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New USOC chief Stephanie Streeter: 'This is not a palace coup'

The U.S. Olympic Committee board’s surprise decision last week to pressure Jim Scherr out of his job as USOC chief executive and replace him with board member Stephanie Streeter as interim CEO has caused controversy among several USOC constituencies, including the USOC staff, leaders of national sports federations (NGBs) and the Chicago 2016 Summer Games bid.

Chicago 2016 Chairman Patrick Ryan reacted Thursday by saying, "I was disappointed. I don't think it helps in any way, but I don't think it damages us.  [But] I was shocked.  I’m surprised.  Not happy."

NGB officials reacted Friday by asking USOC Chairman Larry Probst to explain the decision on a Monday conference call.  Probst told NGB council Chairman Skip Gilbert he cannot be on the call but invited Gilbert to meet at Probst’s California office later this week.

Streeter1 After she and Probst addressed the USOC staff Thursday, Streeter, 51, went back to her home in Neenah, Wis., where she and her husband are raising 17-month-old twins, She will return to USOC headquarters in Colorado Springs this week.

Sunday, the former chairman and CEO of Banta Corp. addressed several questions about the controversy and her plans in a telephone interview.

Some highlights:

Q. The leaders of the national Olympic committees in the other countries with cities bidding against Chicago have enormous experience in this area.  You and Larry have no experience.  Why is that not a liability?
A.  First, I don’t see it that way.  I have been on the scene with the U.S. Olympic Committee since 2004, heavily involved in the bid, heavily involved in supporting the organizations at the [2008] Olympic and Paralympic Games, and [have been on] the 2016 board. I believe Larry and I have other experience that will help, both board and business experience.

Q.  How many International Olympic Committee members have you met so far? [There are currently 107.]
A.  Probably 25 to 30.  I intend to meet quite a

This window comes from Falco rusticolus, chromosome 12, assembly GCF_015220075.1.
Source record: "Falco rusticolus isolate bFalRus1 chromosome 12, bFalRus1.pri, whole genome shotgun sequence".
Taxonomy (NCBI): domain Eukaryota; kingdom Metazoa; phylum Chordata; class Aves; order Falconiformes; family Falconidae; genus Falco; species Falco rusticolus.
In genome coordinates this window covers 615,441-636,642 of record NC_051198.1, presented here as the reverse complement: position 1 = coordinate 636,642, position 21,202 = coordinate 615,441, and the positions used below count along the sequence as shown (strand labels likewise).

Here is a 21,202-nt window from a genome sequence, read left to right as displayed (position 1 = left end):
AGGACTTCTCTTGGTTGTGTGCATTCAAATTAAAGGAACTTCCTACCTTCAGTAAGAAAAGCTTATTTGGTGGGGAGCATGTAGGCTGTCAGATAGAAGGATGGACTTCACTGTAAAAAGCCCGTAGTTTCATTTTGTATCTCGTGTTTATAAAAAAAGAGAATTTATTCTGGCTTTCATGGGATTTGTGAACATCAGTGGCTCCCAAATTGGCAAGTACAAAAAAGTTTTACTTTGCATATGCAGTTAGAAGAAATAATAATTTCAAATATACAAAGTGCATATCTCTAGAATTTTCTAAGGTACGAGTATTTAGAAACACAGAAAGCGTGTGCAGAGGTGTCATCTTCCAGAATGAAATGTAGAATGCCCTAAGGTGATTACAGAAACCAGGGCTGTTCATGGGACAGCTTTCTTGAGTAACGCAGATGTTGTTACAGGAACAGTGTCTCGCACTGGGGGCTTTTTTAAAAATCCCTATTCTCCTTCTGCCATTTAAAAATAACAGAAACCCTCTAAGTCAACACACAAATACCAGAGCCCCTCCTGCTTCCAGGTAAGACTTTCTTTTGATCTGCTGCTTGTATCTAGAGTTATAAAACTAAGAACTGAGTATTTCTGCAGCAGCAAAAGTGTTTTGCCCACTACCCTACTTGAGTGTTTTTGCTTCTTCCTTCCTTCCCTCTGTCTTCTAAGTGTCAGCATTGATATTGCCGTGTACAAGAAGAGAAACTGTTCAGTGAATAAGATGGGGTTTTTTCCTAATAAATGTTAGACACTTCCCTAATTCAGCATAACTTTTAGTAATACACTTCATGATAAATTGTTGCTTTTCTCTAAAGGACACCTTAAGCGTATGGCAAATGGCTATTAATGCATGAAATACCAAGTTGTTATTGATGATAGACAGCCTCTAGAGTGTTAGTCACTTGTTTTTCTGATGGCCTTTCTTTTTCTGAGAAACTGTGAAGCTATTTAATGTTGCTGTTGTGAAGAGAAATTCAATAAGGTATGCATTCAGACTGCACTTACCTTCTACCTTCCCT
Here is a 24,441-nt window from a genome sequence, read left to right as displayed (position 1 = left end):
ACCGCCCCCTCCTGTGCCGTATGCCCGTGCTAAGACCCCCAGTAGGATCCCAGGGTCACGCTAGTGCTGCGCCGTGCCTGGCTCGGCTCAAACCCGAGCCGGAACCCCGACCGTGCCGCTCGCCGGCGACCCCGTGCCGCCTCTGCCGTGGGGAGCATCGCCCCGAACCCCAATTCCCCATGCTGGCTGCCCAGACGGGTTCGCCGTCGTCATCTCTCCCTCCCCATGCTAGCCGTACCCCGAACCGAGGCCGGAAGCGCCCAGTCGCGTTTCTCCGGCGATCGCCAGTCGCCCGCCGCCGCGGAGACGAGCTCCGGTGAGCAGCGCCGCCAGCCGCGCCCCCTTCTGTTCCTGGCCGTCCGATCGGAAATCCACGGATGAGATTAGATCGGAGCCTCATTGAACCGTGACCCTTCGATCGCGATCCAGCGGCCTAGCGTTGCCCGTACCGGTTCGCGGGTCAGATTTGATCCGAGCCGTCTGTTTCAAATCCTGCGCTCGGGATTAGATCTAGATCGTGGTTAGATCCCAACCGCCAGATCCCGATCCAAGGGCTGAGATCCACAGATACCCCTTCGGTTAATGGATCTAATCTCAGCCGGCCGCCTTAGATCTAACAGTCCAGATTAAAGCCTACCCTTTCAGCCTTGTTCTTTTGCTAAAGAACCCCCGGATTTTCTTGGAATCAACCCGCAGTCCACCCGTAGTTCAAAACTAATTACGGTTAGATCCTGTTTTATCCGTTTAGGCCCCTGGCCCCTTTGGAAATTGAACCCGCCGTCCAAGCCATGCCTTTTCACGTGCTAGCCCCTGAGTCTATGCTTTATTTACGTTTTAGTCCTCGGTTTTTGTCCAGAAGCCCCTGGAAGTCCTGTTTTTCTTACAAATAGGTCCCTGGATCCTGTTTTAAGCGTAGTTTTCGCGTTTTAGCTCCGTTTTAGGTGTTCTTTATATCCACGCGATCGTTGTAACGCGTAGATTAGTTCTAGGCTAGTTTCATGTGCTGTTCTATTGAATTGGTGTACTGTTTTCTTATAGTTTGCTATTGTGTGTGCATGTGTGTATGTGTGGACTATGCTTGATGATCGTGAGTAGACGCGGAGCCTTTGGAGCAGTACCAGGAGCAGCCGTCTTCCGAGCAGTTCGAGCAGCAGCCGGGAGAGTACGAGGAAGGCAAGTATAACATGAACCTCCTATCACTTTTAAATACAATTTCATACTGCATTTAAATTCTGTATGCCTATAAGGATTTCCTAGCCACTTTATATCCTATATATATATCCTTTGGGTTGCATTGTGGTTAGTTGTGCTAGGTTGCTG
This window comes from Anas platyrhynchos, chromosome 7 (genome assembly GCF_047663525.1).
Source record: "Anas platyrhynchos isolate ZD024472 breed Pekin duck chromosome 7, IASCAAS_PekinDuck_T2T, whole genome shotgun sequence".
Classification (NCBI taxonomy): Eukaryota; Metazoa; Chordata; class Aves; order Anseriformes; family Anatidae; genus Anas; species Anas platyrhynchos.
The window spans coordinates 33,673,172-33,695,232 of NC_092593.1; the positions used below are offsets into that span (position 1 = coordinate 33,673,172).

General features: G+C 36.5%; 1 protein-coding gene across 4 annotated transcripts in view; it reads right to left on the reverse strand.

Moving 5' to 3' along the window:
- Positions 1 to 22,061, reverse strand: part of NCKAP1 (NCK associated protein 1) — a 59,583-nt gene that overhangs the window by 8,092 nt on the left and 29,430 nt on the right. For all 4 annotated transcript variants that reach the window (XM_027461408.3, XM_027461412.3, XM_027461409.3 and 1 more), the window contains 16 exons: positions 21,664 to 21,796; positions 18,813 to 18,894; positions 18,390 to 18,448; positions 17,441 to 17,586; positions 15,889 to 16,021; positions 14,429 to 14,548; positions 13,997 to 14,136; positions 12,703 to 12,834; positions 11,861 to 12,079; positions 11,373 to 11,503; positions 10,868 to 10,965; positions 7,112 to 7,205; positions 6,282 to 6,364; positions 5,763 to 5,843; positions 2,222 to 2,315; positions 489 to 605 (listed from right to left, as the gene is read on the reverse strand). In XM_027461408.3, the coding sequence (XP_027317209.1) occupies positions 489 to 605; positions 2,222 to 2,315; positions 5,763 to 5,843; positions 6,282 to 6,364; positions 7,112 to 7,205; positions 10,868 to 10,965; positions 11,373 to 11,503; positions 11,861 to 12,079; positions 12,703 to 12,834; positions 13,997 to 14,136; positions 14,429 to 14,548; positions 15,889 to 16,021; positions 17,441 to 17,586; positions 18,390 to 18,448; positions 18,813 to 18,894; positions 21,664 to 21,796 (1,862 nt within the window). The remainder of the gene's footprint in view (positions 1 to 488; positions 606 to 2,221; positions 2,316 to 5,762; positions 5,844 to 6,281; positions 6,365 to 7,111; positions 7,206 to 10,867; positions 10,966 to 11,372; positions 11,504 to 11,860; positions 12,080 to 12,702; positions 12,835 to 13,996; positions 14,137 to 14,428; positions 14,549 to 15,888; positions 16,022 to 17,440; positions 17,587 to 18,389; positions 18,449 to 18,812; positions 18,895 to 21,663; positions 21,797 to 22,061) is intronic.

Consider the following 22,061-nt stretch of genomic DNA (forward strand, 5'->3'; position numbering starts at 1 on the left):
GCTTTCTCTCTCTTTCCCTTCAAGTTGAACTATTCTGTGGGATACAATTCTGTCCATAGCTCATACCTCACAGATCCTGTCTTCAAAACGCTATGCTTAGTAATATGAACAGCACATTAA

few more at Sport Accord [a conference in Denver later this month] and, obviously, the E.C. visit [the IOC evaluation commission visit to Chicago in early April].

Q.  IOC President Jacques Rogge brought up the frequent turnover in USOC leadership when he met Larry in January.  How do you address that when you meet President Rogge?
A.  Certainly, I have not met President Rogge, but he has experience with [USOC Vice President] Bob Ctvrtlik, [former Chairman] Peter Ueberroth, [international relations chief] Robert Fasulo, [IOC and USOC board members] Jim Easton and Anita DeFrantz and [USOC board member] Mike Plant.  I think there is a lot of continuity within the USOC and within our board.

Q.  Will you resign from the USOC board?
A.  We will decide whether that needs to happen depending on how long interim is.

Q.  What about the several other corporate boards [Green Bay Packers, Kohl's, Goodyear and Catalyst] of which you are a member?
A.  I have offered my resignation, as is standard corporate governance, to all the other boards I am on.  They will determine whether they would like me to go through with that resignation.

Q. Some leaders of national governing bodies feel they don’t know who you are and that you have never made an attempt to engage them.
A.  Several of the first calls I made were to NGBs.

Q.  Prior to this?
A.  I have been at many different events and met lots of them -- Bill Marolt [skiing], Chuck Wielgus [swimming], Doug Logan [track], Steve Penny [gymnastics], Skip Gilbert [triathlon].  I don't see how they can say they have never met me and don’t know anything about me.

Q.  Skip Gilbert said he never knew who you were until [he made a presentation] at the board meeting last week.
A.  Well, I knew who he was.

Q.  The question a lot of people are raising, with the Chicago vote coming up in October and the next Winter Olympics in February is why this couldn’t have waited another year.
A.  Clearly, Jim and the board agreed now was the right time.